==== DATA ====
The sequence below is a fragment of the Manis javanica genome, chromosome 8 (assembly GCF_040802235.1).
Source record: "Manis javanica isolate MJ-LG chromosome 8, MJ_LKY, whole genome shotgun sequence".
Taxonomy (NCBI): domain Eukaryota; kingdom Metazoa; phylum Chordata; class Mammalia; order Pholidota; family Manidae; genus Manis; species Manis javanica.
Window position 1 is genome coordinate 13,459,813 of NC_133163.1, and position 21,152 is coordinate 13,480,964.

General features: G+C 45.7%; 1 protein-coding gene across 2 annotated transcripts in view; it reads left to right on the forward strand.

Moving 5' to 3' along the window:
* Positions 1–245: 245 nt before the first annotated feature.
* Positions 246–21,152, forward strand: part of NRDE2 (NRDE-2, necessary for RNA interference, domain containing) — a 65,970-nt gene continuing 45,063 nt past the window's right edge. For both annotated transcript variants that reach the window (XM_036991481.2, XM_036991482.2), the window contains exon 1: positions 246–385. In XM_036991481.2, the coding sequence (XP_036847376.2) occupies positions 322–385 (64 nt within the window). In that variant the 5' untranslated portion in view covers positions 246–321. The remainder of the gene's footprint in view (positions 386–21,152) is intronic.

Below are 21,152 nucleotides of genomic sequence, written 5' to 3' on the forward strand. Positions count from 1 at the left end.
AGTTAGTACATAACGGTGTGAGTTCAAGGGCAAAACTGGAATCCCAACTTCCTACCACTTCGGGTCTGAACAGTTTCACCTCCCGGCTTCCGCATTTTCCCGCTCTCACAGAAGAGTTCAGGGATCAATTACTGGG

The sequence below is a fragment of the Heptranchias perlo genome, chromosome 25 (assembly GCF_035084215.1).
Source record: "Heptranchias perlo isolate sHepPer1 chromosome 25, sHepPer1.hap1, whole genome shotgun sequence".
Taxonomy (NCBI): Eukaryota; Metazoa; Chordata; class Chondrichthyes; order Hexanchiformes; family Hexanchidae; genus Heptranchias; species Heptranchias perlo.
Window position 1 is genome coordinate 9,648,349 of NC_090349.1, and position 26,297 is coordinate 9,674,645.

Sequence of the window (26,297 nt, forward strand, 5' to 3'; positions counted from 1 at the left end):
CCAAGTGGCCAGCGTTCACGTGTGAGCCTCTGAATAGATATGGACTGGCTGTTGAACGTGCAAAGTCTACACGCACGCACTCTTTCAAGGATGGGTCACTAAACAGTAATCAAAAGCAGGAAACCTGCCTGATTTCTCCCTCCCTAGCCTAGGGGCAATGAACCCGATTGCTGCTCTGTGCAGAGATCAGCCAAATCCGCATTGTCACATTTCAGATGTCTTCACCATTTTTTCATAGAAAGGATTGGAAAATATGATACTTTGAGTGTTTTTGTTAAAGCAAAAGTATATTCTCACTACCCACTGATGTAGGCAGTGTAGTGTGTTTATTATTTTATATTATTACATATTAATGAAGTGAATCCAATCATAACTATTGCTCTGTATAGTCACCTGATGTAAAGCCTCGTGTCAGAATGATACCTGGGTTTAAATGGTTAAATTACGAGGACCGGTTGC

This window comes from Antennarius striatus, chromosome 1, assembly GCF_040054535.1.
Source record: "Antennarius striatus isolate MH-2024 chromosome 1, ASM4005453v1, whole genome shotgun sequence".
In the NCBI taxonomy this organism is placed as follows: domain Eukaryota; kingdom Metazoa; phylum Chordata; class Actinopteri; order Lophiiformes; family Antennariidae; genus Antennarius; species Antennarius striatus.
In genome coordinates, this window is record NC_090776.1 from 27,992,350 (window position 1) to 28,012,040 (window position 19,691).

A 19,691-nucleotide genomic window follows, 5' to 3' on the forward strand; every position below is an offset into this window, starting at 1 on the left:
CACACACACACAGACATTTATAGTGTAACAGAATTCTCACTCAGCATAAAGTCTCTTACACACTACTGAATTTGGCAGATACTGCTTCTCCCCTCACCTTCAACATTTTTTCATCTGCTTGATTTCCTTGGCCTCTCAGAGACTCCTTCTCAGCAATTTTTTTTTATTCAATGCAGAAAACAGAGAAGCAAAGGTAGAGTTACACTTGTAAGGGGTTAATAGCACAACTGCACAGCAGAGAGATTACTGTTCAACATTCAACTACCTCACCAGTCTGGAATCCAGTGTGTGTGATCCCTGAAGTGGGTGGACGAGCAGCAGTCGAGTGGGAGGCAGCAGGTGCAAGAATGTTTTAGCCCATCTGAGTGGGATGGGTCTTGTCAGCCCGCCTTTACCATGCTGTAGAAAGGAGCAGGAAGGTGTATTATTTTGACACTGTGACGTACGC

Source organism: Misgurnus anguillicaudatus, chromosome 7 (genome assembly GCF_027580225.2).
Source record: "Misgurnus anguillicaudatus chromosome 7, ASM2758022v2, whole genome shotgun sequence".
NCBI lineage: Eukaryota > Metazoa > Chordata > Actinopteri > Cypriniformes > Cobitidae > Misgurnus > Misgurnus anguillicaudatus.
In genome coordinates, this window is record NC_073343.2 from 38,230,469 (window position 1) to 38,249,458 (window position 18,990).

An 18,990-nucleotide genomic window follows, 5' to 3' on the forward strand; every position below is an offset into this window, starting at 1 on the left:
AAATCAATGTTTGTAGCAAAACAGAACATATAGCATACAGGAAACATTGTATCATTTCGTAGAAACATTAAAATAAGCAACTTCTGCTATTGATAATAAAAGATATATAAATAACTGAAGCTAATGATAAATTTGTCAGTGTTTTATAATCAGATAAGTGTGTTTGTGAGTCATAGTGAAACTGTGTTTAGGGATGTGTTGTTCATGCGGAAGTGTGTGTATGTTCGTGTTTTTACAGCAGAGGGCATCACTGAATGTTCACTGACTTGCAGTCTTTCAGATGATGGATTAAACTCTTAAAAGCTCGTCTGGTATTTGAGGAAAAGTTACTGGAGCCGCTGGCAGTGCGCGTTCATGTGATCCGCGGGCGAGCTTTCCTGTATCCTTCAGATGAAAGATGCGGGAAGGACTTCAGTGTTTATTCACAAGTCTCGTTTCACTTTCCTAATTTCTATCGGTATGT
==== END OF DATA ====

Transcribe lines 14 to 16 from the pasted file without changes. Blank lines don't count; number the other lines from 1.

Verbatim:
Window position 1 is genome coordinate 9,648,349 of NC_090349.1, and position 26,297 is coordinate 9,674,645.

Sequence of the window (26,297 nt, forward strand, 5' to 3'; positions counted from 1 at the left end):
CCAAGTGGCCAGCGTTCACGTGTGAGCCTCTGAATAGATATGGACTGGCTGTTGAACGTGCAAAGTCTACACGCACGCACTCTTTCAAGGATGGGTCACTAAACAGTAATCAAAAGCAGGAAACCTGCCTGATTTCTCCCTCCCTAGCCTAGGGGCAATGAACCCGATTGCTGCTCTGTGCAGAGATCAGCCAAATCCGCATTGTCACATTTCAGATGTCTTCACCATTTTTTCATAGAAAGGATTGGAAAATATGATACTTTGAGTGTTTTTGTTAAAGCAAAAGTATATTCTCACTACCCACTGATGTAGGCAGTGTAGTGTGTTTATTATTTTATATTATTACATATTAATGAAGTGAATCCAATCATAACTATTGCTCTGTATAGTCACCTGATGTAAAGCCTCGTGTCAGAATGATACCTGGGTTTAAATGGTTAAATTACGAGGACCGGTTGC